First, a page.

University Hospitals Offering Stronger Physical Medicine & Rehabilitation Services
February 18, 2020
Drs. Michael Schaefer and Antimo Gazzillo join the team
Innovations in Orthopaedics | Winter 2020
University Hospitals Physical Medicine & Rehabilitation Services sees patients from multiple departments. Many of these patients have pain, numbness or functional issues that stem from spinal conditions, work or athletic injuries, or a chronic condition like arthritis.
Because many physical medicine and rehabilitation (PM&R) patients have musculoskeletal concerns, the division recently moved under the University Hospitals Department of Orthopaedics umbrella. With this change came new leadership and additional skilled physicians.
A WELL-ROUNDED LEADER
New Division Chief of UH Physical Medicine and Rehabilitation Services, Michael Schaefer, MD; and Associate Professor of Case Western Reserve University School of Medicine, joins University Hospitals after nine years at Cleveland Clinic, where he served as Director of Musculoskeletal Physical Medicine and Rehabilitation. At UH, he will provide patient care as well as oversee the inpatient PM&R service and acute rehab hospitals throughout the UH system.
“Dr. Schaefer has been in practice for more than 15 years and is a leader in the field,” says James E. Voos, MD, Chair of UH Department of Orthopaedics; and Associate Professor of Orthopaedics, School of Medicine. “His diverse background will allow him to manage all sides of PM&R.”
“For many of our complex spine patients, acute rehabilitation postoperatively provides the best way to improve strength and function, as well as improve their ability to return home and to normal activities as quickly as possible,” says Zachary Gordon, MD, Director of University Hospitals Spine Institute and Assistant Professor of Orthopaedics, School of Medicine. “Having one individual who straddles the line from outpatient to inpatient care will allow us to be more effective and efficient in improving outcomes and quality of life of our patients after spine surgery.”
LEADING IN NONSURGICAL SPINE TREATMENT
Antimo Paul Gazzillo, MD, completed his spine medicine fellowship at Cleveland Clinic — after a PM&R residency at Indiana University Hospital and an internal medicine internship closer to home at Akron General Hospital. As a physician with extensive experience treating chronic and acute back pain, Dr. Gazzillo has deep expertise in fluoroscopic- and ultrasound-guided injections.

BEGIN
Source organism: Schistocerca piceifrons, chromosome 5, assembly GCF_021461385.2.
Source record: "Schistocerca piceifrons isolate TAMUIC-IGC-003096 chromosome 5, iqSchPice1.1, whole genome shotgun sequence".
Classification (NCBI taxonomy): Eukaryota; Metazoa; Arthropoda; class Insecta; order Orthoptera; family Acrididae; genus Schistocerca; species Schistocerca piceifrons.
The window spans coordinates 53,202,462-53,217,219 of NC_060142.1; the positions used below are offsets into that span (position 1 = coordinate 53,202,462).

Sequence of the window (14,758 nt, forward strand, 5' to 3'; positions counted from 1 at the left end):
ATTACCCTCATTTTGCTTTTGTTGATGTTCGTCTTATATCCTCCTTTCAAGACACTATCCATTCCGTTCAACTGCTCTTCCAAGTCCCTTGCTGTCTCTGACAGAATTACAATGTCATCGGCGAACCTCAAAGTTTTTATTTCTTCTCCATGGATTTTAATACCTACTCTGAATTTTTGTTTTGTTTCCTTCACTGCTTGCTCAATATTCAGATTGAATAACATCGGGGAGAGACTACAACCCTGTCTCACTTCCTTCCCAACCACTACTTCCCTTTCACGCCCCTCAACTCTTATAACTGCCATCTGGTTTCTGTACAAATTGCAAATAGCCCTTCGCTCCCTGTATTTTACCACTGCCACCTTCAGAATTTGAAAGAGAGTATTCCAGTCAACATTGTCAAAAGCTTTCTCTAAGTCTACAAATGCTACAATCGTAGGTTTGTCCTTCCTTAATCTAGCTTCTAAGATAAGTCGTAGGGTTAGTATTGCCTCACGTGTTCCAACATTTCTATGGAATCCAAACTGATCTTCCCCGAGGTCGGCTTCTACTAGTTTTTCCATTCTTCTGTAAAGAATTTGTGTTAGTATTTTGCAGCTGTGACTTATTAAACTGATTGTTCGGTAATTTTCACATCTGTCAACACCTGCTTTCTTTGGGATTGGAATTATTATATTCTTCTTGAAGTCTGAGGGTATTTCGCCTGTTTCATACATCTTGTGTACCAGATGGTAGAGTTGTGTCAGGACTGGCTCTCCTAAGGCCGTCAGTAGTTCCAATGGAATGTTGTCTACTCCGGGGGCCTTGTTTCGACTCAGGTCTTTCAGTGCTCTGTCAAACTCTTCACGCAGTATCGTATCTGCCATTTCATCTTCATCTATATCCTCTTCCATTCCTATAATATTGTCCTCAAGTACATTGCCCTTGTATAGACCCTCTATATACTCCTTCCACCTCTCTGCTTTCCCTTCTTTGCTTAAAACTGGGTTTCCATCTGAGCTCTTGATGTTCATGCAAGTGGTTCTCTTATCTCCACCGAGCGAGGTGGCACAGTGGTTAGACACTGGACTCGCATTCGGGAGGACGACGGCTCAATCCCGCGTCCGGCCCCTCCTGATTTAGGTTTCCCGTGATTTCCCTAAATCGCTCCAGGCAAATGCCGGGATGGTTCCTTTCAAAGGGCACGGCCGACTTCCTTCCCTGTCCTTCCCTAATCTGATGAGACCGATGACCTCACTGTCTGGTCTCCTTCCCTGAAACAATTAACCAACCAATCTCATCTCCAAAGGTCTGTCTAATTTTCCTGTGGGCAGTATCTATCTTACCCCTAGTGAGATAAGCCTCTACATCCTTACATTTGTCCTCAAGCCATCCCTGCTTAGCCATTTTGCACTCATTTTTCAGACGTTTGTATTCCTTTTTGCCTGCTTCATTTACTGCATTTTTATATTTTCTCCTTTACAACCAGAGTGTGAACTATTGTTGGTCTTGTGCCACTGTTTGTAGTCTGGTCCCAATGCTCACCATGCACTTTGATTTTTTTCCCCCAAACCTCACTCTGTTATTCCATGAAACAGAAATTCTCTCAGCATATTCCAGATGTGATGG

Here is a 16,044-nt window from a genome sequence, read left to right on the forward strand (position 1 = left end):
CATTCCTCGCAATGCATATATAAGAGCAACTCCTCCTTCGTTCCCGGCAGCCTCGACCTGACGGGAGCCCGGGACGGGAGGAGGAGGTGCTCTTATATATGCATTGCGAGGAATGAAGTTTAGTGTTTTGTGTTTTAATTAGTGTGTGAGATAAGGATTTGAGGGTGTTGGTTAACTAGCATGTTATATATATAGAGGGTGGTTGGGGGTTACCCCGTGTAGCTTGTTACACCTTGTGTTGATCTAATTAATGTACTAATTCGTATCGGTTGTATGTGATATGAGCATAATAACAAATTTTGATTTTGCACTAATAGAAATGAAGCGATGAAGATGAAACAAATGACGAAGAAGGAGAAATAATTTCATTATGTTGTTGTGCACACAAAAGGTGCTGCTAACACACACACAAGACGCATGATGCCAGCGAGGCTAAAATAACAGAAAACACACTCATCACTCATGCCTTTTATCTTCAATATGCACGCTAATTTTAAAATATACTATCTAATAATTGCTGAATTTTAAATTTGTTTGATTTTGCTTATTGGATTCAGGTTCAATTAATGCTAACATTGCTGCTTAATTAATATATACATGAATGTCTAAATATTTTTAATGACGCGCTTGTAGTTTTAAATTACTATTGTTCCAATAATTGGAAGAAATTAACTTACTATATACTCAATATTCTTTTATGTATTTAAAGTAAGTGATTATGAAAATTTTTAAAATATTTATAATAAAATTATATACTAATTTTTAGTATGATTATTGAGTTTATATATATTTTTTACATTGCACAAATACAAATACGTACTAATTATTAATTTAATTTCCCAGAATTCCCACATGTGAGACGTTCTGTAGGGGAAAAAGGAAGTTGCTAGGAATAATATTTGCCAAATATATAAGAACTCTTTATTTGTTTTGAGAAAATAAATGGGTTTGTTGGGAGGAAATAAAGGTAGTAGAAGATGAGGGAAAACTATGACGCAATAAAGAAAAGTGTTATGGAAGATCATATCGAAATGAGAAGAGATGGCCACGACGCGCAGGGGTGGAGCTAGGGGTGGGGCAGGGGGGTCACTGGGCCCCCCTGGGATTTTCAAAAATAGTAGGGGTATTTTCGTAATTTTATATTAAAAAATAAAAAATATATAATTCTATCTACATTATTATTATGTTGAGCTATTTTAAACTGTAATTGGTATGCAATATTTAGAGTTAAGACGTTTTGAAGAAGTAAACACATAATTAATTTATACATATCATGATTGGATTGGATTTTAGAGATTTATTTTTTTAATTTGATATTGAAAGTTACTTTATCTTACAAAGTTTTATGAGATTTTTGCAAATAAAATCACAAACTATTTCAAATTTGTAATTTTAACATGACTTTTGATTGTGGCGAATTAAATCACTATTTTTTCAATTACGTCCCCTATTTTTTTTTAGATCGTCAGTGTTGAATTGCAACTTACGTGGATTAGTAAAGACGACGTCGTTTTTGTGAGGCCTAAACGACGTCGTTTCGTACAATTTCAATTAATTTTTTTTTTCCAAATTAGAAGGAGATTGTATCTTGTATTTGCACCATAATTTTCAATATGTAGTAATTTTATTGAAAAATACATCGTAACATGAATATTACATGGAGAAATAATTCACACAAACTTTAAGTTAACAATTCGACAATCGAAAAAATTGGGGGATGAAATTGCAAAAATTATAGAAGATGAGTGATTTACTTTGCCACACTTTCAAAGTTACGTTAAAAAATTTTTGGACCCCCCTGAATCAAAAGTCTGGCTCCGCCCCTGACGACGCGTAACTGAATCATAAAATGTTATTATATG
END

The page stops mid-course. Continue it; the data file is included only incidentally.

“Dr. Gazzillo represents the first physician in recent memory at University Hospitals who is dedicating the vast majority of his practice to the nonsurgical treatment of spinal disorders,” Dr. Gordon says. “Dr. Gazzillo's compassionate care and expertise have already been well-received by our patients. This is reflected in how busy he has become in a very short period of time.”
“His presence has expanded our access to these nonsurgical procedures and rounded out our complete musculoskeletal care,” Dr. Voos adds.
EXPANDING PHYSICAL MEDICINE & REHABILITATION
Drs. Schaefer and Gazzillo will both play key roles in developing the PM&R department. “It’s all about getting the right patient to the right provider,” Dr. Schaefer says. “With spine conditions, for example, the vast majority don’t need surgery. The key is to identify early on who needs surgical intervention and who can start a conservative care plan that combines physical therapy, alternative medicine and medical management. For the in-between patients, we can refer them to someone like [Dr. Gazzillo] or myself for interventional procedures.”
That type of customized care is one reason PM&R complements orthopaedics. “We help maximize care,” Dr. Gazzillo says. “If needed, we can refer patients to our surgical colleagues within the Orthopaedics Department, facilitating a collaborative patient experience.”
While both Drs. Gazzillo and Schaefer focus primarily on clinical care, they do devote some attention to research. Dr. Schaefer is involved in a clinical registry for an implantable nerve stimulator to treat shoulder and nerve pain. Dr. Gazzillo has looked at surgical infection rates in patients with prior lumbar injections.
In addition, both chose UH because of its strengths in sports health and orthopaedics, as well as its drive to strengthen its presence in the community and ultimately lead healthcare in Northeast Ohio.
“We have a young, dynamic orthopaedic team,” Dr. Gazzillo says. “We’re also seeing tremendous expansion in trauma care, which dovetails with PM&R, both in and out of musculoskeletal care.”
The two physicians also call out UH’s growth on Cleveland’s East and West sides. Anna Serels, MD, a physiatrist who specializes in PM&R, treats patients from University Hospitals Concord Health Center in Painesville, Ohio. Although she treats a wide range of patients, she has a strong interest in neurorehabilitation. She offers Botox® treatment for patients with spasticity-related conditions, dystonia and/or migraine headaches.
Sami Moufawad, MD, focuses on pain management with a focus on helping patients identify ways to treat and manage pain without prescription or over-the-counter medications.
“As surgeons, we have typically had to explain to patients that they should try a full complement of nonsurgical treatment including exercise, physical therapy, medications and possibly interventions, which are all provided by Dr. Gazzillo,” Dr. Gordon says. “This approach allows our patients to be seen by the ‘right physician’ the first time.”
To refer a patient to Dr. Michael Schaefer or Dr. Antimo Paul Gazzillo at University Hospitals Physical Medicine & Rehabilitation Services, call 216-553-1783.